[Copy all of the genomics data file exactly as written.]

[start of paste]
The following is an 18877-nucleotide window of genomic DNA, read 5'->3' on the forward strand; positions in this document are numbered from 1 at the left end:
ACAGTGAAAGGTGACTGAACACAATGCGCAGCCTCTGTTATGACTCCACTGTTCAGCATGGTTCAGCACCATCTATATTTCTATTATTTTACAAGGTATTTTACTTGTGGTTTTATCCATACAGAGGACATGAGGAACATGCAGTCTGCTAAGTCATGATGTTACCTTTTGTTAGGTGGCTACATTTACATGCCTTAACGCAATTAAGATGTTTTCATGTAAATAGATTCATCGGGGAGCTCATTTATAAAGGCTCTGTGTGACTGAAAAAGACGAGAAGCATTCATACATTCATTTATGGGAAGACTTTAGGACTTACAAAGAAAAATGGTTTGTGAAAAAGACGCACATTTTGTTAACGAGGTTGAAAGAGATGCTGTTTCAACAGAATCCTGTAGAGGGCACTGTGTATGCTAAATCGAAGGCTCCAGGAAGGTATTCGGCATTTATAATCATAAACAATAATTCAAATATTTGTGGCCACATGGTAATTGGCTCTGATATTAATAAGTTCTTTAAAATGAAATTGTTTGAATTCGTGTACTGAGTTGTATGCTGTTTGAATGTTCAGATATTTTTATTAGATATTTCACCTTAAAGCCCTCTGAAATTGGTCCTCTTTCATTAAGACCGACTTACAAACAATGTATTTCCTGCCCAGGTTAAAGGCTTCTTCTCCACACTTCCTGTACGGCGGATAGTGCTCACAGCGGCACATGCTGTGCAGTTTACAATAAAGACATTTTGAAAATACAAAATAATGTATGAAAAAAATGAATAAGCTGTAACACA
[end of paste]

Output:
The following is an 18877-nucleotide window of genomic DNA, read 5'->3' on the forward strand; positions in this document are numbered from 1 at the left end:
ACAGTGAAAGGTGACTGAACACAATGCGCAGCCTCTGTTATGACTCCACTGTTCAGCATGGTTCAGCACCATCTATATTTCTATTATTTTACAAGGTATTTTACTTGTGGTTTTATCCATACAGAGGACATGAGGAACATGCAGTCTGCTAAGTCATGATGTTACCTTTTGTTAGGTGGCTACATTTACATGCCTTAACGCAATTAAGATGTTTTCATGTAAATAGATTCATCGGGGAGCTCATTTATAAAGGCTCTGTGTGACTGAAAAAGACGAGAAGCATTCATACATTCATTTATGGGAAGACTTTAGGACTTACAAAGAAAAATGGTTTGTGAAAAAGACGCACATTTTGTTAACGAGGTTGAAAGAGATGCTGTTTCAACAGAATCCTGTAGAGGGCACTGTGTATGCTAAATCGAAGGCTCCAGGAAGGTATTCGGCATTTATAATCATAAACAATAATTCAAATATTTGTGGCCACATGGTAATTGGCTCTGATATTAATAAGTTCTTTAAAATGAAATTGTTTGAATTCGTGTACTGAGTTGTATGCTGTTTGAATGTTCAGATATTTTTATTAGATATTTCACCTTAAAGCCCTCTGAAATTGGTCCTCTTTCATTAAGACCGACTTACAAACAATGTATTTCCTGCCCAGGTTAAAGGCTTCTTCTCCACACTTCCTGTACGGCGGATAGTGCTCACAGCGGCACATGCTGTGCAGTTTACAATAAAGACATTTTGAAAATACAAAATAATGTATGAAAAAAATGAATAAGCTGTAACACA